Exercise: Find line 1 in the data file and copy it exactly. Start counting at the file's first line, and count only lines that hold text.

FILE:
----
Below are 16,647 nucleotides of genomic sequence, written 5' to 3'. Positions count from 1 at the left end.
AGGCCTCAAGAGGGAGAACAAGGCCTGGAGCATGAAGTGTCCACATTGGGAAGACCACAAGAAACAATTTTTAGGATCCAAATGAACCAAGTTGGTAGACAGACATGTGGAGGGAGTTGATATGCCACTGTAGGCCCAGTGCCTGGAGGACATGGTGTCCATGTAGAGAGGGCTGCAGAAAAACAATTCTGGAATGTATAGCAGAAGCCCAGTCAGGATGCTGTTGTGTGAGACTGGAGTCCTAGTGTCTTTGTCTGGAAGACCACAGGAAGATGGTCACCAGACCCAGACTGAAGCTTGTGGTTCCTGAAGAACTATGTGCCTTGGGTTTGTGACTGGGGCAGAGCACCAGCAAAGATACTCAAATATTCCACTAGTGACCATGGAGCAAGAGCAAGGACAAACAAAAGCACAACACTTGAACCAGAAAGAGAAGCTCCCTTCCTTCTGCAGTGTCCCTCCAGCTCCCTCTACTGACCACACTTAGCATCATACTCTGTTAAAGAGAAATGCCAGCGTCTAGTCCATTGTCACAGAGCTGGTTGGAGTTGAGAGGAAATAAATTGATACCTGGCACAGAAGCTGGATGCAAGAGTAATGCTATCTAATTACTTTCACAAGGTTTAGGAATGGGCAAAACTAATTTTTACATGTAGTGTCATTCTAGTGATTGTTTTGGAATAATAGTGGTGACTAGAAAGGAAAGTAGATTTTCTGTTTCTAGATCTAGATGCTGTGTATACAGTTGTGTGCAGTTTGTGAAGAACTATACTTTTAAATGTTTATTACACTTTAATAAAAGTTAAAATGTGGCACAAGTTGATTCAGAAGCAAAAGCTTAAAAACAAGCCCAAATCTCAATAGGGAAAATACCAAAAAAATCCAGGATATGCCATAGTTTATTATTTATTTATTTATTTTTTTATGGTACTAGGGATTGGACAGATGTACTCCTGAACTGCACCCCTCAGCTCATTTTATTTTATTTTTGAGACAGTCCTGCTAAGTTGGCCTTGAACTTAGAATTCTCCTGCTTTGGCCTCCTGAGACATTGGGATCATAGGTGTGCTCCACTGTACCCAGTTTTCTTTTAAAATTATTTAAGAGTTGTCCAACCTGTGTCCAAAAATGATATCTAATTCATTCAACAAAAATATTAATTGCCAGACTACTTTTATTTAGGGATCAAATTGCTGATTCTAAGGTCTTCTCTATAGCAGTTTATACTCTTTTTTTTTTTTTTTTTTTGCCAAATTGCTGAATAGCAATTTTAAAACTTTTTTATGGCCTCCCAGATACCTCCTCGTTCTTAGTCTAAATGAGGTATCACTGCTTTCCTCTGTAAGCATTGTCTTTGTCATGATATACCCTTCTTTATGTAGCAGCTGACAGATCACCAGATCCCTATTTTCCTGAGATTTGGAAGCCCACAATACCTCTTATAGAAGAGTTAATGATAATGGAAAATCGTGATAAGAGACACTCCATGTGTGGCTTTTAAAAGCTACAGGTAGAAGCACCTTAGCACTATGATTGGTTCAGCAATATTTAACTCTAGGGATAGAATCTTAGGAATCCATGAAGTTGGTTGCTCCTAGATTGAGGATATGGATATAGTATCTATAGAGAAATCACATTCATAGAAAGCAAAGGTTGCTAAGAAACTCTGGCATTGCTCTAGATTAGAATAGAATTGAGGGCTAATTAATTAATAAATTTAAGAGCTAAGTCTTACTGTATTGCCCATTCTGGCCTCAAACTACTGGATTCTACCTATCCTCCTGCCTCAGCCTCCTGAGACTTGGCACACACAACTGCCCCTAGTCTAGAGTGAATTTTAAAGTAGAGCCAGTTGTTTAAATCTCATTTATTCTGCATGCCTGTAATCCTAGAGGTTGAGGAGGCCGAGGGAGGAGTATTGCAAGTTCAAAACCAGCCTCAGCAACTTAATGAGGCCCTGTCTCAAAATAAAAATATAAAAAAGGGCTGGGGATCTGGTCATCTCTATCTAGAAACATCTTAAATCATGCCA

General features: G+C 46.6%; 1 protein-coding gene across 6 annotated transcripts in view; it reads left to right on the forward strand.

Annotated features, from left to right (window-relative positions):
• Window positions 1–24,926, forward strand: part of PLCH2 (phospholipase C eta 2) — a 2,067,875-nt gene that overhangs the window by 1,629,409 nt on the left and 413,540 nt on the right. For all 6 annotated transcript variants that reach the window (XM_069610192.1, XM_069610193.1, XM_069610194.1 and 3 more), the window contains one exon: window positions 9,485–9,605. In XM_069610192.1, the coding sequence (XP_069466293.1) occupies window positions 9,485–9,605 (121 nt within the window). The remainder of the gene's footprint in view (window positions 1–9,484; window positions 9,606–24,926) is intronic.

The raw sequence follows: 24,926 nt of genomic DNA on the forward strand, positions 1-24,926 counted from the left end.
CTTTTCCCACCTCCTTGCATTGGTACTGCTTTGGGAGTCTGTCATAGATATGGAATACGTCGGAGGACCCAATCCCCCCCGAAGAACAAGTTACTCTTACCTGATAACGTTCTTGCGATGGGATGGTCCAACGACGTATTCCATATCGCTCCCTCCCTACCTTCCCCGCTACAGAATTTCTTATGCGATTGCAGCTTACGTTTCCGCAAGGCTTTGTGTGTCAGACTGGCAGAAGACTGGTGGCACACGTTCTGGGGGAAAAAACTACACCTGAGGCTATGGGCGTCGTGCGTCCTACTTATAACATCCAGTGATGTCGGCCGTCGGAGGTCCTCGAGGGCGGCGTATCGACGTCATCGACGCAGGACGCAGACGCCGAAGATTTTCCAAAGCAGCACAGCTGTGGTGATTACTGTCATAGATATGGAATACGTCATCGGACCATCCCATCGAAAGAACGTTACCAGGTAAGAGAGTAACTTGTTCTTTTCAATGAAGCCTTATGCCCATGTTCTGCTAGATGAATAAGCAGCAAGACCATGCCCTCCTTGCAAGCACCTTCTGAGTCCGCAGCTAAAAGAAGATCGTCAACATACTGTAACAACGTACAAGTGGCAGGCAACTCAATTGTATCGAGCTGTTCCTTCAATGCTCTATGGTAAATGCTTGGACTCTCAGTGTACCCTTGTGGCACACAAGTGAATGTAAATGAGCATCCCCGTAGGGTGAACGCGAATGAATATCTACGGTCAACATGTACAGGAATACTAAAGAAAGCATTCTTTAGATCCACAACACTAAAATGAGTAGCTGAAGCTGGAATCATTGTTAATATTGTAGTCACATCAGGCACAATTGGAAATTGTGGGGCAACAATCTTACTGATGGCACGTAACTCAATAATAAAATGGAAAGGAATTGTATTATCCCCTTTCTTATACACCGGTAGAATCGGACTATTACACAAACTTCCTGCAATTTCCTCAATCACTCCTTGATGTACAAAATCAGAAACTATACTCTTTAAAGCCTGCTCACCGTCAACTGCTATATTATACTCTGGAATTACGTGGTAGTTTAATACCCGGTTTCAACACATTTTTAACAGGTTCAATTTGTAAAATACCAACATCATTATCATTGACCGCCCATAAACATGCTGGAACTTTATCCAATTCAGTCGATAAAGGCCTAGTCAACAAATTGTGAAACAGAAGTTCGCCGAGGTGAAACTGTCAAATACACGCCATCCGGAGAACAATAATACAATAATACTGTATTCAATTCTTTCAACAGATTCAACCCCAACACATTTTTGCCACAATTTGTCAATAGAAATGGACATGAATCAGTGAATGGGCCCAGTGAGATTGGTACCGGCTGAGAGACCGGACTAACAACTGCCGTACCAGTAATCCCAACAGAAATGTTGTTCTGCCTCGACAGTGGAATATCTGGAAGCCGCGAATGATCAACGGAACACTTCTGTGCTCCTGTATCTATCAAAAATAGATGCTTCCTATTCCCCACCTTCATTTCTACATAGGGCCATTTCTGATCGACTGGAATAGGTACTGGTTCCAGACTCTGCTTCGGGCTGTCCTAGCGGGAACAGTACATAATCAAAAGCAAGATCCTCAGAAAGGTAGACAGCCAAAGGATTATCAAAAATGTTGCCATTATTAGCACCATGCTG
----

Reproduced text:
Below are 16,647 nucleotides of genomic sequence, written 5' to 3'. Positions count from 1 at the left end.